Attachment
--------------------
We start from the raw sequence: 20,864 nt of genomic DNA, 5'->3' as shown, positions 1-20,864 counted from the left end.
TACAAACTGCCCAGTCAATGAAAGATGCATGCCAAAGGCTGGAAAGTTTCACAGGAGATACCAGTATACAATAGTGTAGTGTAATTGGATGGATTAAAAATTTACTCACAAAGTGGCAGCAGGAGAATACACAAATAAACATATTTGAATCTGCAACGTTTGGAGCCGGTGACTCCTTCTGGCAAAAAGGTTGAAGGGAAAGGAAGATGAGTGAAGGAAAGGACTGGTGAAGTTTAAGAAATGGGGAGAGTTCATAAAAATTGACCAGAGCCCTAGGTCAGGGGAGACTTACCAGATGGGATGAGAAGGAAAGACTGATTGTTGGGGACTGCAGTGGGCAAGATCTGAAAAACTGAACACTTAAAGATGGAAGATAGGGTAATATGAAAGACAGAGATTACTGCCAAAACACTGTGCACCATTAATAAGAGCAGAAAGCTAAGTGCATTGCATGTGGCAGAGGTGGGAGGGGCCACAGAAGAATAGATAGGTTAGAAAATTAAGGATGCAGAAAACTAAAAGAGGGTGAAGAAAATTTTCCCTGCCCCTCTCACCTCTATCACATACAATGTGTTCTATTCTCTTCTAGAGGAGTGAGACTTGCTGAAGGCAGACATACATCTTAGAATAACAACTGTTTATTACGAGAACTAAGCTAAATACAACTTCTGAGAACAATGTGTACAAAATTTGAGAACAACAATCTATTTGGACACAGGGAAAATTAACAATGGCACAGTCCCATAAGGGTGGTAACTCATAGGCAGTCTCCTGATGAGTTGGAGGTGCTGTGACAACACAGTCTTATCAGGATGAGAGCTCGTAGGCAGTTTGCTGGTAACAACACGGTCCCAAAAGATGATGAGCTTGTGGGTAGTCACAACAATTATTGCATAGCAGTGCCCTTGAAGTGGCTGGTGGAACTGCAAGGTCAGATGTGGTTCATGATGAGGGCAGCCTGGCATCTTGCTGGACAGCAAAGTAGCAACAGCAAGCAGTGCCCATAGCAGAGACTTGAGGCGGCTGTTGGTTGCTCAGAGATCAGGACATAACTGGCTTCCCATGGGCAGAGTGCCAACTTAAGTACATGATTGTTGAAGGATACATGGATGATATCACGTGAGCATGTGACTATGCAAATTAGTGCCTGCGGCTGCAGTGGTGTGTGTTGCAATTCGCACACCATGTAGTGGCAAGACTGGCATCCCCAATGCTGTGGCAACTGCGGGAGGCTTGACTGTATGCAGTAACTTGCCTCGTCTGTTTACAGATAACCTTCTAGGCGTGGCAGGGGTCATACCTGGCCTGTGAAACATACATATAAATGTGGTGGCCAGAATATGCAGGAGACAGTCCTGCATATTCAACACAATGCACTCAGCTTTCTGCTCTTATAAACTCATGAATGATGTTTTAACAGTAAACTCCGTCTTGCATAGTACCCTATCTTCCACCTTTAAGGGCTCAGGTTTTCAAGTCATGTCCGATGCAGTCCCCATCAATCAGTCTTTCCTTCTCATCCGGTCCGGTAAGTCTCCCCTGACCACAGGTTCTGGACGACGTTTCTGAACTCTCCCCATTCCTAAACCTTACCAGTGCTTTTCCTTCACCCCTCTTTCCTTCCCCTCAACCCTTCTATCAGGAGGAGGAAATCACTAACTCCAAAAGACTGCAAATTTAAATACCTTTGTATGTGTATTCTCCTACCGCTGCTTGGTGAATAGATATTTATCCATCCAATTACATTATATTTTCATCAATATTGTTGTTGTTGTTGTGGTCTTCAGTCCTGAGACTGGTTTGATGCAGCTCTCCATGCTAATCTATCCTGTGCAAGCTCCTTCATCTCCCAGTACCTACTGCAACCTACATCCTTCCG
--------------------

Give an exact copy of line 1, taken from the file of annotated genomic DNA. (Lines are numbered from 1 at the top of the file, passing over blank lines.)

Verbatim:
We start from the raw sequence: 20,864 nt of genomic DNA, 5'->3' as shown, positions 1-20,864 counted from the left end.